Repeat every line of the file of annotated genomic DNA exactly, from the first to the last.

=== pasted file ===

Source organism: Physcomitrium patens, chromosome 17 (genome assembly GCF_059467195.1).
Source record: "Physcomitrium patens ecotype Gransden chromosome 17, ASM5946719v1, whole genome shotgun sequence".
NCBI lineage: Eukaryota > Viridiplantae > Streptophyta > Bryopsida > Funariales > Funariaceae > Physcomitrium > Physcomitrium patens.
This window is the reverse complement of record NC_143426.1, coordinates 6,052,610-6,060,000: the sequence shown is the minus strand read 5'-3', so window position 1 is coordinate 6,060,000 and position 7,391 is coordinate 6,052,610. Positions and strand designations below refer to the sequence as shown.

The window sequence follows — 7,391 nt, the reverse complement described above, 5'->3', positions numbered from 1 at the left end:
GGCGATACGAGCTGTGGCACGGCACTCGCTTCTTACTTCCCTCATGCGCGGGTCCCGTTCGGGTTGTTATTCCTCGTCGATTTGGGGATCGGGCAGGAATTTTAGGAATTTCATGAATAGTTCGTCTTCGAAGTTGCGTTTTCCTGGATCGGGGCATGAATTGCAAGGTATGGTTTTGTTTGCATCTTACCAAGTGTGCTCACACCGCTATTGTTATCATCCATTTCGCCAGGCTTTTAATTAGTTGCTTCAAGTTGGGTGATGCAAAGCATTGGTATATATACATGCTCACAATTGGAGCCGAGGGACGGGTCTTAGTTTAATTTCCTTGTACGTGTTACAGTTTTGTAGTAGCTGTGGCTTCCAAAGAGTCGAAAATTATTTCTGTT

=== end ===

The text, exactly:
Source organism: Physcomitrium patens, chromosome 17 (genome assembly GCF_059467195.1).
Source record: "Physcomitrium patens ecotype Gransden chromosome 17, ASM5946719v1, whole genome shotgun sequence".
NCBI lineage: Eukaryota > Viridiplantae > Streptophyta > Bryopsida > Funariales > Funariaceae > Physcomitrium > Physcomitrium patens.
This window is the reverse complement of record NC_143426.1, coordinates 6,052,610-6,060,000: the sequence shown is the minus strand read 5'-3', so window position 1 is coordinate 6,060,000 and position 7,391 is coordinate 6,052,610. Positions and strand designations below refer to the sequence as shown.

The window sequence follows — 7,391 nt, the reverse complement described above, 5'->3', positions numbered from 1 at the left end:
GGCGATACGAGCTGTGGCACGGCACTCGCTTCTTACTTCCCTCATGCGCGGGTCCCGTTCGGGTTGTTATTCCTCGTCGATTTGGGGATCGGGCAGGAATTTTAGGAATTTCATGAATAGTTCGTCTTCGAAGTTGCGTTTTCCTGGATCGGGGCATGAATTGCAAGGTATGGTTTTGTTTGCATCTTACCAAGTGTGCTCACACCGCTATTGTTATCATCCATTTCGCCAGGCTTTTAATTAGTTGCTTCAAGTTGGGTGATGCAAAGCATTGGTATATATACATGCTCACAATTGGAGCCGAGGGACGGGTCTTAGTTTAATTTCCTTGTACGTGTTACAGTTTTGTAGTAGCTGTGGCTTCCAAAGAGTCGAAAATTATTTCTGTT